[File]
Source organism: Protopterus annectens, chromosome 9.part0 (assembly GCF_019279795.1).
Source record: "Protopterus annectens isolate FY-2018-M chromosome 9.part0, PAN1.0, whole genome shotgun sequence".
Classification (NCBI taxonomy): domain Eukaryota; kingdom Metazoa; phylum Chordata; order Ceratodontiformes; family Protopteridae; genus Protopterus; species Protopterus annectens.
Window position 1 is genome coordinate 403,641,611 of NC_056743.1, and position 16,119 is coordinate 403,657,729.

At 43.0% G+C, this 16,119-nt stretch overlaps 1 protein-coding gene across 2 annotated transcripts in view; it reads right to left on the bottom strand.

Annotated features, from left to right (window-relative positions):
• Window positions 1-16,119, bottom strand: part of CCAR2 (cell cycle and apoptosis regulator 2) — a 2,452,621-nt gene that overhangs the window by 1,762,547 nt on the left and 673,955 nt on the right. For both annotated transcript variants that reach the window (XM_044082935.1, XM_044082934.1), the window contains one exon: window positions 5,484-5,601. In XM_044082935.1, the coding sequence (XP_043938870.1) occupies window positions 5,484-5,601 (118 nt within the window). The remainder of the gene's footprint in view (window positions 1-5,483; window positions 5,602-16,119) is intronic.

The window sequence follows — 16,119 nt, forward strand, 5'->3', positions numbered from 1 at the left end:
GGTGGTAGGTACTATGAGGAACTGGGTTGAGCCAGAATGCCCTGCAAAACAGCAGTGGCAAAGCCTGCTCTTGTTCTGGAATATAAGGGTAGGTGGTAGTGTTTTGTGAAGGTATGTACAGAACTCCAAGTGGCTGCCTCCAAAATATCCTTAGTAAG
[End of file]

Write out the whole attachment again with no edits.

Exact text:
Source organism: Protopterus annectens, chromosome 9.part0 (assembly GCF_019279795.1).
Source record: "Protopterus annectens isolate FY-2018-M chromosome 9.part0, PAN1.0, whole genome shotgun sequence".
Classification (NCBI taxonomy): domain Eukaryota; kingdom Metazoa; phylum Chordata; order Ceratodontiformes; family Protopteridae; genus Protopterus; species Protopterus annectens.
Window position 1 is genome coordinate 403,641,611 of NC_056743.1, and position 16,119 is coordinate 403,657,729.

At 43.0% G+C, this 16,119-nt stretch overlaps 1 protein-coding gene across 2 annotated transcripts in view; it reads right to left on the bottom strand.

Annotated features, from left to right (window-relative positions):
• Window positions 1-16,119, bottom strand: part of CCAR2 (cell cycle and apoptosis regulator 2) — a 2,452,621-nt gene that overhangs the window by 1,762,547 nt on the left and 673,955 nt on the right. For both annotated transcript variants that reach the window (XM_044082935.1, XM_044082934.1), the window contains one exon: window positions 5,484-5,601. In XM_044082935.1, the coding sequence (XP_043938870.1) occupies window positions 5,484-5,601 (118 nt within the window). The remainder of the gene's footprint in view (window positions 1-5,483; window positions 5,602-16,119) is intronic.

The window sequence follows — 16,119 nt, forward strand, 5'->3', positions numbered from 1 at the left end:
GGTGGTAGGTACTATGAGGAACTGGGTTGAGCCAGAATGCCCTGCAAAACAGCAGTGGCAAAGCCTGCTCTTGTTCTGGAATATAAGGGTAGGTGGTAGTGTTTTGTGAAGGTATGTACAGAACTCCAAGTGGCTGCCTCCAAAATATCCTTAGTAAG